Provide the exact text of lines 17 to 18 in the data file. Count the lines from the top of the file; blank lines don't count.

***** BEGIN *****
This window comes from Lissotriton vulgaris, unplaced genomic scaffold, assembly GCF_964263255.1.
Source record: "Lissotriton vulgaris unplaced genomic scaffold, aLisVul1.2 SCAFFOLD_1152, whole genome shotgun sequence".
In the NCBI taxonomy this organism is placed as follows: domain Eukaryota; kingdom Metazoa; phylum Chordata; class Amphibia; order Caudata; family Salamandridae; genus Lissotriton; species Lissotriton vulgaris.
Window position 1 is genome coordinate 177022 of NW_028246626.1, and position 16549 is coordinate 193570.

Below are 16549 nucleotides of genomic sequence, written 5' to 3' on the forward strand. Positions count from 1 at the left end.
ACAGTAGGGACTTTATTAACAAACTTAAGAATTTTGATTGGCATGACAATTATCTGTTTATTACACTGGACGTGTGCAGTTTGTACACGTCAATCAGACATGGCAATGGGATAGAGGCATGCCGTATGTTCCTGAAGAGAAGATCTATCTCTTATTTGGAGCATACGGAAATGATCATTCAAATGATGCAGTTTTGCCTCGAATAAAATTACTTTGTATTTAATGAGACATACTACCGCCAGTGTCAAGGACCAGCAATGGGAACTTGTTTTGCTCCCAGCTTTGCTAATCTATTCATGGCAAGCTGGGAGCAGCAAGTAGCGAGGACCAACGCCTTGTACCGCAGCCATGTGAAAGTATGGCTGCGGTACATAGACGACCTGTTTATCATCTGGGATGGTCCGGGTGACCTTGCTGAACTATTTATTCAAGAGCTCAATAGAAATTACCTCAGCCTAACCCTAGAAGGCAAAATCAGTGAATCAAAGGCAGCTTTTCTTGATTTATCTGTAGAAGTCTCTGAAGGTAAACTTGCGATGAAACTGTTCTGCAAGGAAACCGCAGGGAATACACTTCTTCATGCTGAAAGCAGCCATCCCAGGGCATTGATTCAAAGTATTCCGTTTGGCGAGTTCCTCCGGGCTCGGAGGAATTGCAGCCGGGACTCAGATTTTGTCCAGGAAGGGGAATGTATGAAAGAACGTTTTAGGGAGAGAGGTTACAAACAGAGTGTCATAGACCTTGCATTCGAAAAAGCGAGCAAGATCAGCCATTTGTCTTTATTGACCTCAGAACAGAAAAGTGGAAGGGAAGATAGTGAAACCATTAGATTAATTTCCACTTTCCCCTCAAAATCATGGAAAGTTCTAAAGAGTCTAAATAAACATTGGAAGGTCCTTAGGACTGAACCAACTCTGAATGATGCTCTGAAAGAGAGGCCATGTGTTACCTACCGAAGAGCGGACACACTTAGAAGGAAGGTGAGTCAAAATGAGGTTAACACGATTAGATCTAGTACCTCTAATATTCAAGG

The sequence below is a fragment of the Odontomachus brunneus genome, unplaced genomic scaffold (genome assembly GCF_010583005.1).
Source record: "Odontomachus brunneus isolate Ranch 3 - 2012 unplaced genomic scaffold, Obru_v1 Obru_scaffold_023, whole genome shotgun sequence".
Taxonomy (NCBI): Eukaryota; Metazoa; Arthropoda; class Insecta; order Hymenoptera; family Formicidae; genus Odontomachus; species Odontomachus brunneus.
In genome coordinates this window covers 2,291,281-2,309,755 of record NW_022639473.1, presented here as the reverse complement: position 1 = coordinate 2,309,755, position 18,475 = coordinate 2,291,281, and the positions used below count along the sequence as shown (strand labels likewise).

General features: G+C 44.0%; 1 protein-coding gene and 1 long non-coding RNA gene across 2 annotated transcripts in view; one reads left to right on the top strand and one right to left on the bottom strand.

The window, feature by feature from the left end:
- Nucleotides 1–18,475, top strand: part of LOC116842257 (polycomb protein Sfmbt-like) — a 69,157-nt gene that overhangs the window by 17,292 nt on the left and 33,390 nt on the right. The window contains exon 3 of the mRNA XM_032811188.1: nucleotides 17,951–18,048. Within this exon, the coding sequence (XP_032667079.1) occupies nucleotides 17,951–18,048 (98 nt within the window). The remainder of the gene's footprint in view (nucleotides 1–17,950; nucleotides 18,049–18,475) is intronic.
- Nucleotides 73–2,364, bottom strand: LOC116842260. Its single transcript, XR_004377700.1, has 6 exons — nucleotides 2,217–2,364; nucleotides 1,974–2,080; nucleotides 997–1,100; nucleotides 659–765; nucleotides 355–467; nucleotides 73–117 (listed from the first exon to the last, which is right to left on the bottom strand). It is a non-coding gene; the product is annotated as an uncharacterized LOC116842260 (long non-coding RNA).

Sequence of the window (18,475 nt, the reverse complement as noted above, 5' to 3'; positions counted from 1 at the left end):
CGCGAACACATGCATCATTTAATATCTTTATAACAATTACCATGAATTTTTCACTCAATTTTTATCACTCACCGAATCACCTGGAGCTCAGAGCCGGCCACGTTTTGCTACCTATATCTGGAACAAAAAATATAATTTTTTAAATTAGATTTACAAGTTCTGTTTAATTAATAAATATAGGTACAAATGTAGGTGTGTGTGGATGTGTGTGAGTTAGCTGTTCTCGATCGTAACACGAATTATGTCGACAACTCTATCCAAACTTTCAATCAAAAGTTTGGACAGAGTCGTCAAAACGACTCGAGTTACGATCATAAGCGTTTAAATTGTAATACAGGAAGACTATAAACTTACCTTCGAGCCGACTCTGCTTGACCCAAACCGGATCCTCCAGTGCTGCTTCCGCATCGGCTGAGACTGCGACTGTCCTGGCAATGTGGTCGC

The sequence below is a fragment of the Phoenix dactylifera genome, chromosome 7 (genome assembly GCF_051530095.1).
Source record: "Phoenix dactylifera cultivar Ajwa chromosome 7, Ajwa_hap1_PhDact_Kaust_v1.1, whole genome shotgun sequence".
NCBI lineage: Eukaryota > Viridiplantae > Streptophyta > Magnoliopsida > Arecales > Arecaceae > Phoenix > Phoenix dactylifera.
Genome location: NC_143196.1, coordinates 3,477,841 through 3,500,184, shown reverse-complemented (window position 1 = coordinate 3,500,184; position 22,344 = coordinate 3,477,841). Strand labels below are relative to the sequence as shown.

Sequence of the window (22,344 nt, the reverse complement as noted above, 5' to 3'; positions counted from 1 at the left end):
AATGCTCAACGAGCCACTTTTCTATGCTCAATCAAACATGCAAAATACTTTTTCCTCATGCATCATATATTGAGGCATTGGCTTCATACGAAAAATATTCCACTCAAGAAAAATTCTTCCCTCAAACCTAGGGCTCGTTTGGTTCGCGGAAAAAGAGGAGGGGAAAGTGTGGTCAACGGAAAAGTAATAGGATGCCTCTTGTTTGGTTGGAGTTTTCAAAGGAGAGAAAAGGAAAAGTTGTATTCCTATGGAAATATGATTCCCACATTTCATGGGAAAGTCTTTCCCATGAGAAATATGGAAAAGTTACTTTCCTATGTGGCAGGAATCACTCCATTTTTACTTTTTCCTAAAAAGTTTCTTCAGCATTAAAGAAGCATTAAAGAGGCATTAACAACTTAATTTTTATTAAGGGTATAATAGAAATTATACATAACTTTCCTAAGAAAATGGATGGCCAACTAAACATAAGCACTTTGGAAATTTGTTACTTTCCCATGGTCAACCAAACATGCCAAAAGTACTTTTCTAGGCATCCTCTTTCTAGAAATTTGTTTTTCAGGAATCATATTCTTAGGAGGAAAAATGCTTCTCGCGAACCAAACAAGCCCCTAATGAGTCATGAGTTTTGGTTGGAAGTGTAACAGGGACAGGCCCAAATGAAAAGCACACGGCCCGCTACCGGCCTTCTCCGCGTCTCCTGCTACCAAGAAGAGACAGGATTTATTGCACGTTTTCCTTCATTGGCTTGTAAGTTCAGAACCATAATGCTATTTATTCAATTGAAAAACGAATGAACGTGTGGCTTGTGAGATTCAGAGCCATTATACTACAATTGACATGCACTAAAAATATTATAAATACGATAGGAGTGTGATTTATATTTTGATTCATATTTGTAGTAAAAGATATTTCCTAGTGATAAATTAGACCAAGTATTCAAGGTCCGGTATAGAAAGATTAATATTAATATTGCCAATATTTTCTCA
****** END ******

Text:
The sequence below is a fragment of the Phoenix dactylifera genome, chromosome 7 (genome assembly GCF_051530095.1).
Source record: "Phoenix dactylifera cultivar Ajwa chromosome 7, Ajwa_hap1_PhDact_Kaust_v1.1, whole genome shotgun sequence".